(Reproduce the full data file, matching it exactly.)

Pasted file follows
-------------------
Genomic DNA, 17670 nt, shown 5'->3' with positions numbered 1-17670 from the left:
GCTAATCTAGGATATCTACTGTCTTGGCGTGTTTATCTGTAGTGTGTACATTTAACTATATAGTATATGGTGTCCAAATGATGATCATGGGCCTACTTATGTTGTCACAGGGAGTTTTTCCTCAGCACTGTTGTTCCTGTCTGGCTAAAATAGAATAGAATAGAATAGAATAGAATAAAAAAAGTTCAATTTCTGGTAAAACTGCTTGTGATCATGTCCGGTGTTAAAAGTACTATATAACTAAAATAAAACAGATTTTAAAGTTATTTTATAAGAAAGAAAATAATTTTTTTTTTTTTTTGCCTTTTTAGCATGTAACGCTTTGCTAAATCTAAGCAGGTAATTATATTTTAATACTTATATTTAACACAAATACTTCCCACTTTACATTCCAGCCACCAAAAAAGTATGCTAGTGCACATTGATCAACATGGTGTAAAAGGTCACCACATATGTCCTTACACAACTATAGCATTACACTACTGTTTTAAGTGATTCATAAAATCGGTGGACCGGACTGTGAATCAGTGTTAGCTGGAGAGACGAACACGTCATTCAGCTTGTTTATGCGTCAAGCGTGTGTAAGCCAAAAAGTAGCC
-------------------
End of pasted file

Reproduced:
Genomic DNA, 17670 nt, shown 5'->3' with positions numbered 1-17670 from the left:
GCTAATCTAGGATATCTACTGTCTTGGCGTGTTTATCTGTAGTGTGTACATTTAACTATATAGTATATGGTGTCCAAATGATGATCATGGGCCTACTTATGTTGTCACAGGGAGTTTTTCCTCAGCACTGTTGTTCCTGTCTGGCTAAAATAGAATAGAATAGAATAGAATAGAATAAAAAAAGTTCAATTTCTGGTAAAACTGCTTGTGATCATGTCCGGTGTTAAAAGTACTATATAACTAAAATAAAACAGATTTTAAAGTTATTTTATAAGAAAGAAAATAATTTTTTTTTTTTTTTGCCTTTTTAGCATGTAACGCTTTGCTAAATCTAAGCAGGTAATTATATTTTAATACTTATATTTAACACAAATACTTCCCACTTTACATTCCAGCCACCAAAAAAGTATGCTAGTGCACATTGATCAACATGGTGTAAAAGGTCACCACATATGTCCTTACACAACTATAGCATTACACTACTGTTTTAAGTGATTCATAAAATCGGTGGACCGGACTGTGAATCAGTGTTAGCTGGAGAGACGAACACGTCATTCAGCTTGTTTATGCGTCAAGCGTGTGTAAGCCAAAAAGTAGCC